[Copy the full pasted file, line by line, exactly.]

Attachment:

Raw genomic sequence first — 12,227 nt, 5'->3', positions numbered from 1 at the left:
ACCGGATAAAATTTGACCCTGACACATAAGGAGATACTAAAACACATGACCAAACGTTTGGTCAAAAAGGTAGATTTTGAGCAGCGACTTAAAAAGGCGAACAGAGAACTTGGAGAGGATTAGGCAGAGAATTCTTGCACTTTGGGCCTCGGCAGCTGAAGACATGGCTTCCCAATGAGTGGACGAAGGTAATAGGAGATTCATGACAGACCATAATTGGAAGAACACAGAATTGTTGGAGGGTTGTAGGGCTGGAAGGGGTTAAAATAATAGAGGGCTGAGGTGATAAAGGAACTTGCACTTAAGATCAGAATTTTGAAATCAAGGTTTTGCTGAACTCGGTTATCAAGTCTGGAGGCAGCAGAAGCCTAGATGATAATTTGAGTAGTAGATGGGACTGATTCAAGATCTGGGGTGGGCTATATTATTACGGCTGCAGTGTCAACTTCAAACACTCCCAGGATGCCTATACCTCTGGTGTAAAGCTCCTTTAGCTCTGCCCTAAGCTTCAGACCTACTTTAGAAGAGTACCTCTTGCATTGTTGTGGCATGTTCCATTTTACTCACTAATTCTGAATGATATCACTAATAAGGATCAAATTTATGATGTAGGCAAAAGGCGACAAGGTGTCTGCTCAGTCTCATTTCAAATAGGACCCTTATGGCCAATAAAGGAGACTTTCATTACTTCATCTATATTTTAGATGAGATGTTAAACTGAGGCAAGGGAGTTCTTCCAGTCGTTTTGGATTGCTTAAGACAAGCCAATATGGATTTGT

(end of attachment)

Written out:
Raw genomic sequence first — 12,227 nt, 5'->3', positions numbered from 1 at the left:
ACCGGATAAAATTTGACCCTGACACATAAGGAGATACTAAAACACATGACCAAACGTTTGGTCAAAAAGGTAGATTTTGAGCAGCGACTTAAAAAGGCGAACAGAGAACTTGGAGAGGATTAGGCAGAGAATTCTTGCACTTTGGGCCTCGGCAGCTGAAGACATGGCTTCCCAATGAGTGGACGAAGGTAATAGGAGATTCATGACAGACCATAATTGGAAGAACACAGAATTGTTGGAGGGTTGTAGGGCTGGAAGGGGTTAAAATAATAGAGGGCTGAGGTGATAAAGGAACTTGCACTTAAGATCAGAATTTTGAAATCAAGGTTTTGCTGAACTCGGTTATCAAGTCTGGAGGCAGCAGAAGCCTAGATGATAATTTGAGTAGTAGATGGGACTGATTCAAGATCTGGGGTGGGCTATATTATTACGGCTGCAGTGTCAACTTCAAACACTCCCAGGATGCCTATACCTCTGGTGTAAAGCTCCTTTAGCTCTGCCCTAAGCTTCAGACCTACTTTAGAAGAGTACCTCTTGCATTGTTGTGGCATGTTCCATTTTACTCACTAATTCTGAATGATATCACTAATAAGGATCAAATTTATGATGTAGGCAAAAGGCGACAAGGTGTCTGCTCAGTCTCATTTCAAATAGGACCCTTATGGCCAATAAAGGAGACTTTCATTACTTCATCTATATTTTAGATGAGATGTTAAACTGAGGCAAGGGAGTTCTTCCAGTCGTTTTGGATTGCTTAAGACAAGCCAATATGGATTTGT